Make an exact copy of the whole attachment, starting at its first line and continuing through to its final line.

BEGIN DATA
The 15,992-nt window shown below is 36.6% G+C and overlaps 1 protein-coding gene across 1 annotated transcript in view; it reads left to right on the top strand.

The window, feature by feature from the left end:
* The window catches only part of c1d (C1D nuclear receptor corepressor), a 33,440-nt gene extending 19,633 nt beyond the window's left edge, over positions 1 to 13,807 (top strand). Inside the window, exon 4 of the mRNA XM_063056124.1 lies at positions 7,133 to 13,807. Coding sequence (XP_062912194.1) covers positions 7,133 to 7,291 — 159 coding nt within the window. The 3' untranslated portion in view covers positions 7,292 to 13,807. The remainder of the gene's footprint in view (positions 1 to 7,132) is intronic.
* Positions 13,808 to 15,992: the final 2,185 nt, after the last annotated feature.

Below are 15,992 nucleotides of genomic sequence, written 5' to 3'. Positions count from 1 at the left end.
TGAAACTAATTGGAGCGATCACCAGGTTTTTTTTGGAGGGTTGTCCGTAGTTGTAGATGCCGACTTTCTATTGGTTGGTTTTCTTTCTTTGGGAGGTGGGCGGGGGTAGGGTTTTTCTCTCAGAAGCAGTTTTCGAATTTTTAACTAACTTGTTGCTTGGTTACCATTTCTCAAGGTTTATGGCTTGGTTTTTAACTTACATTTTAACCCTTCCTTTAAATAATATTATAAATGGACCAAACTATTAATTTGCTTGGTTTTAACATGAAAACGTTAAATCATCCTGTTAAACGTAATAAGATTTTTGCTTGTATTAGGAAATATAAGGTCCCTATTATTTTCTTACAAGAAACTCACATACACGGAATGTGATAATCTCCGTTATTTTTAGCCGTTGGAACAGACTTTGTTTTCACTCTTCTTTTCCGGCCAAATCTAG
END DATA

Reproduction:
The 15,992-nt window shown below is 36.6% G+C and overlaps 1 protein-coding gene across 1 annotated transcript in view; it reads left to right on the top strand.

The window, feature by feature from the left end:
* The window catches only part of c1d (C1D nuclear receptor corepressor), a 33,440-nt gene extending 19,633 nt beyond the window's left edge, over positions 1 to 13,807 (top strand). Inside the window, exon 4 of the mRNA XM_063056124.1 lies at positions 7,133 to 13,807. Coding sequence (XP_062912194.1) covers positions 7,133 to 7,291 — 159 coding nt within the window. The 3' untranslated portion in view covers positions 7,292 to 13,807. The remainder of the gene's footprint in view (positions 1 to 7,132) is intronic.
* Positions 13,808 to 15,992: the final 2,185 nt, after the last annotated feature.

Below are 15,992 nucleotides of genomic sequence, written 5' to 3'. Positions count from 1 at the left end.
TGAAACTAATTGGAGCGATCACCAGGTTTTTTTTGGAGGGTTGTCCGTAGTTGTAGATGCCGACTTTCTATTGGTTGGTTTTCTTTCTTTGGGAGGTGGGCGGGGGTAGGGTTTTTCTCTCAGAAGCAGTTTTCGAATTTTTAACTAACTTGTTGCTTGGTTACCATTTCTCAAGGTTTATGGCTTGGTTTTTAACTTACATTTTAACCCTTCCTTTAAATAATATTATAAATGGACCAAACTATTAATTTGCTTGGTTTTAACATGAAAACGTTAAATCATCCTGTTAAACGTAATAAGATTTTTGCTTGTATTAGGAAATATAAGGTCCCTATTATTTTCTTACAAGAAACTCACATACACGGAATGTGATAATCTCCGTTATTTTTAGCCGTTGGAACAGACTTTGTTTTCACTCTTCTTTTCCGGCCAAATCTAG